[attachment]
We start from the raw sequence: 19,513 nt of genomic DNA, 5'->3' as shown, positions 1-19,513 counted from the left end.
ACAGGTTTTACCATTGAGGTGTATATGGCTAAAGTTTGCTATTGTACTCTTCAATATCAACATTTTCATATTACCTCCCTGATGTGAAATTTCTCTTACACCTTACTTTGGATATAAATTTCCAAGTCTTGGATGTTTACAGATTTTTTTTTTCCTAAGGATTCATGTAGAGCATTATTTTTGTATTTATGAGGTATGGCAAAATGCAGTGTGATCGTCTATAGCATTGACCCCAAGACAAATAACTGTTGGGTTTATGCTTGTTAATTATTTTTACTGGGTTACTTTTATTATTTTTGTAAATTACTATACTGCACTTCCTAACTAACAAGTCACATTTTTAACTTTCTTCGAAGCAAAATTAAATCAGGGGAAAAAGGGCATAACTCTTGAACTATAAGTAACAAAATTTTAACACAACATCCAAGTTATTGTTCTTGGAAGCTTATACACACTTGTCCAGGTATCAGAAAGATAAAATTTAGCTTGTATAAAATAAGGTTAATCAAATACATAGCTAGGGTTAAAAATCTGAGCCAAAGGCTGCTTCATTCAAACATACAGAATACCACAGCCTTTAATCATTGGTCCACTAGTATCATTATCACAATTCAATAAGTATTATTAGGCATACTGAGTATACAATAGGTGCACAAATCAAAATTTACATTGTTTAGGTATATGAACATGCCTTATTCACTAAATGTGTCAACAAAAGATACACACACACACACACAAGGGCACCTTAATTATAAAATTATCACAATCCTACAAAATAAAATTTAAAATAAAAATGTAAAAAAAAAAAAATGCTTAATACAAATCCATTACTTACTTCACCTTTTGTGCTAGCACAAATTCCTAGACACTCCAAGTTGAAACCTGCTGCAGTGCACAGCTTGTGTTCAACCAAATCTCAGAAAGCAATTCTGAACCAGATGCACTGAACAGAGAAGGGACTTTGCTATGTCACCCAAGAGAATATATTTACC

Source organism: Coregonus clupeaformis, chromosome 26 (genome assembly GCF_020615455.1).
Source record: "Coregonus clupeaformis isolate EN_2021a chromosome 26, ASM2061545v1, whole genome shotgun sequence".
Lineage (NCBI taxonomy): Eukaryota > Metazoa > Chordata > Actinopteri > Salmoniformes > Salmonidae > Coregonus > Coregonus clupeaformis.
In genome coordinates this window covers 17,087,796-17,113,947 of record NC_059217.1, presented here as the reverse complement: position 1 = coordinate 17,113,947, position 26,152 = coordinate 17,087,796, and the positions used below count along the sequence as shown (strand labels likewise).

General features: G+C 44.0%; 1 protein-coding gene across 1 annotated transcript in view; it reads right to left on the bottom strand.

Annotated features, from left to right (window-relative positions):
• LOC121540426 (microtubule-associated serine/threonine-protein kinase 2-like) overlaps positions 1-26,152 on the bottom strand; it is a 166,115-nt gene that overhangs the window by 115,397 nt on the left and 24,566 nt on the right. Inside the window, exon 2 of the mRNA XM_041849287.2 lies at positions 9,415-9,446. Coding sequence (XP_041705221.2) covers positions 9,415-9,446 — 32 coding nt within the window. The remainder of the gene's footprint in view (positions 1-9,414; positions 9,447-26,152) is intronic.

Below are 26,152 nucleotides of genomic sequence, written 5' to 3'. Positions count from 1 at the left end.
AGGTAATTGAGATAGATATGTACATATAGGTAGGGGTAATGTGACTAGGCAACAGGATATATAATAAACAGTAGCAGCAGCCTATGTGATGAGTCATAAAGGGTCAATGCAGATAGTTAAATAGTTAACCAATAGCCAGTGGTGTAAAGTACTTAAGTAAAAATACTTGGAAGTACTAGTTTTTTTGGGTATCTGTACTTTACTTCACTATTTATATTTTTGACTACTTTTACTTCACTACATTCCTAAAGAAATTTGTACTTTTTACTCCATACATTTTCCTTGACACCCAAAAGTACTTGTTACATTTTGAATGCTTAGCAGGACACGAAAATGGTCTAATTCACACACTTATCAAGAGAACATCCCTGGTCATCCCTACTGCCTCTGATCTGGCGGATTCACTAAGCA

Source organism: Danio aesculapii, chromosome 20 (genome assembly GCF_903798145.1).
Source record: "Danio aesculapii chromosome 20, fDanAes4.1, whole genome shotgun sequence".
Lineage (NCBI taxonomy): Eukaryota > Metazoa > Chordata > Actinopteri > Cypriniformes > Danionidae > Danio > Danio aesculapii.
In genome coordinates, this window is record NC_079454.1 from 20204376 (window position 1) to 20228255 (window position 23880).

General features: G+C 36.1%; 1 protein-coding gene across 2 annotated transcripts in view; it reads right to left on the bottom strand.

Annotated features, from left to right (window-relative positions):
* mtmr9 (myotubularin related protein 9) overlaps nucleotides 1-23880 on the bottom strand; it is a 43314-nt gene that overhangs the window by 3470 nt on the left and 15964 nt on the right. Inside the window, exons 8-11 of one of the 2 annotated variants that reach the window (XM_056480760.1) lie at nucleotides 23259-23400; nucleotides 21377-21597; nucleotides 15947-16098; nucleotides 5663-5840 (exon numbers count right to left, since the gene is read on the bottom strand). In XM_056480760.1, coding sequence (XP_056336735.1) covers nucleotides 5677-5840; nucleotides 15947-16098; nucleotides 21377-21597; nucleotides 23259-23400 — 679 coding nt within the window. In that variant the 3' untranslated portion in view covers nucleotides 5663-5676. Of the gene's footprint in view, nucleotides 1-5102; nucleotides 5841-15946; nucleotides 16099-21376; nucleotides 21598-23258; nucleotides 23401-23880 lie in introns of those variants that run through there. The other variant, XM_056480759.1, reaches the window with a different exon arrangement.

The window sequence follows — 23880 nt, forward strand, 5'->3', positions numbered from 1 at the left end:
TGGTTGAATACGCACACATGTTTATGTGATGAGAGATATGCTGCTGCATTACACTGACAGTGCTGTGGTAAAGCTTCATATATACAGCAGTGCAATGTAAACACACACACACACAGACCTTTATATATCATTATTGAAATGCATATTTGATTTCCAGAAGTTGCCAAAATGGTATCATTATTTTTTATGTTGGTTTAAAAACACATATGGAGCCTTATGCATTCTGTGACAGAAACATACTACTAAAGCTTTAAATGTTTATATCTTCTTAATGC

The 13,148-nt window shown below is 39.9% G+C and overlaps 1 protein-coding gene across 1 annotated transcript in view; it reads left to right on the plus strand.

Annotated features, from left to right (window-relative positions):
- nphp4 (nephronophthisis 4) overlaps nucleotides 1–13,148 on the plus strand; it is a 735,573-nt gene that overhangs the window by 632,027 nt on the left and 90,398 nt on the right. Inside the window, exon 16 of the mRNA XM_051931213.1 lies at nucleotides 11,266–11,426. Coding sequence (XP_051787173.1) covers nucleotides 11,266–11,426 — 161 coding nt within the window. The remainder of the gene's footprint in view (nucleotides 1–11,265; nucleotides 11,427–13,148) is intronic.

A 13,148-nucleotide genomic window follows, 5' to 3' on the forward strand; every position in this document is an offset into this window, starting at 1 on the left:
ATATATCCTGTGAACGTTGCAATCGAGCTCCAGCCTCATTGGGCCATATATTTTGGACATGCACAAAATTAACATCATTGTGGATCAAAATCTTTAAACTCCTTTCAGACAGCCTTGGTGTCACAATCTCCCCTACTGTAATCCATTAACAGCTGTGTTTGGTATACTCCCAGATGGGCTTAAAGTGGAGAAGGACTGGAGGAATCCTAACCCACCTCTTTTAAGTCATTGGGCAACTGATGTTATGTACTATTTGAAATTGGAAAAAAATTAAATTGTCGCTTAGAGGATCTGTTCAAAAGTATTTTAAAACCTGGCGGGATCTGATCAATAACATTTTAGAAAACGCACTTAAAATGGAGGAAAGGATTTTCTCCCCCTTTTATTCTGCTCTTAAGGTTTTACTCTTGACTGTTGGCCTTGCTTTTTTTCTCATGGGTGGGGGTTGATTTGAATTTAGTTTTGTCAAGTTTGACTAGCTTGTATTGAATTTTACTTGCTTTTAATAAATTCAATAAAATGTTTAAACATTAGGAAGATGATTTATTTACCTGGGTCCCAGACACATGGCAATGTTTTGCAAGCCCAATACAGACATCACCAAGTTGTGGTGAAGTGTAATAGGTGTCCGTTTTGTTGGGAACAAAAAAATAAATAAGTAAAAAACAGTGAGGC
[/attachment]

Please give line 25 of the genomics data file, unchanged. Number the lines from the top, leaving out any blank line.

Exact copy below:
ATATATCCTGTGAACGTTGCAATCGAGCTCCAGCCTCATTGGGCCATATATTTTGGACATGCACAAAATTAACATCATTGTGGATCAAAATCTTTAAACTCCTTTCAGACAGCCTTGGTGTCACAATCTCCCCTACTGTAATCCATTAACAGCTGTGTTTGGTATACTCCCAGATGGGCTTAAAGTGGAGAAGGACTGGAGGAATCCTAACCCACCTCTTTTAAGTCATTGGGCAACTGATGTTATGTACTATTTGAAATTGGAAAAAAATTAAATTGTCGCTTAGAGGATCTGTTCAAAAGTATTTTAAAACCTGGCGGGATCTGATCAATAACATTTTAGAAAACGCACTTAAAATGGAGGAAAGGATTTTCTCCCCCTTTTATTCTGCTCTTAAGGTTTTACTCTTGACTGTTGGCCTTGCTTTTTTTCTCATGGGTGGGGGTTGATTTGAATTTAGTTTTGTCAAGTTTGACTAGCTTGTATTGAATTTTACTTGCTTTTAATAAATTCAATAAAATGTTTAAACATTAGGAAGATGATTTATTTACCTGGGTCCCAGACACATGGCAATGTTTTGCAAGCCCAATACAGACATCACCAAGTTGTGGTGAAGTGTAATAGGTGTCCGTTTTGTTGGGAACAAAAAAATAAATAAGTAAAAAACAGTGAGGC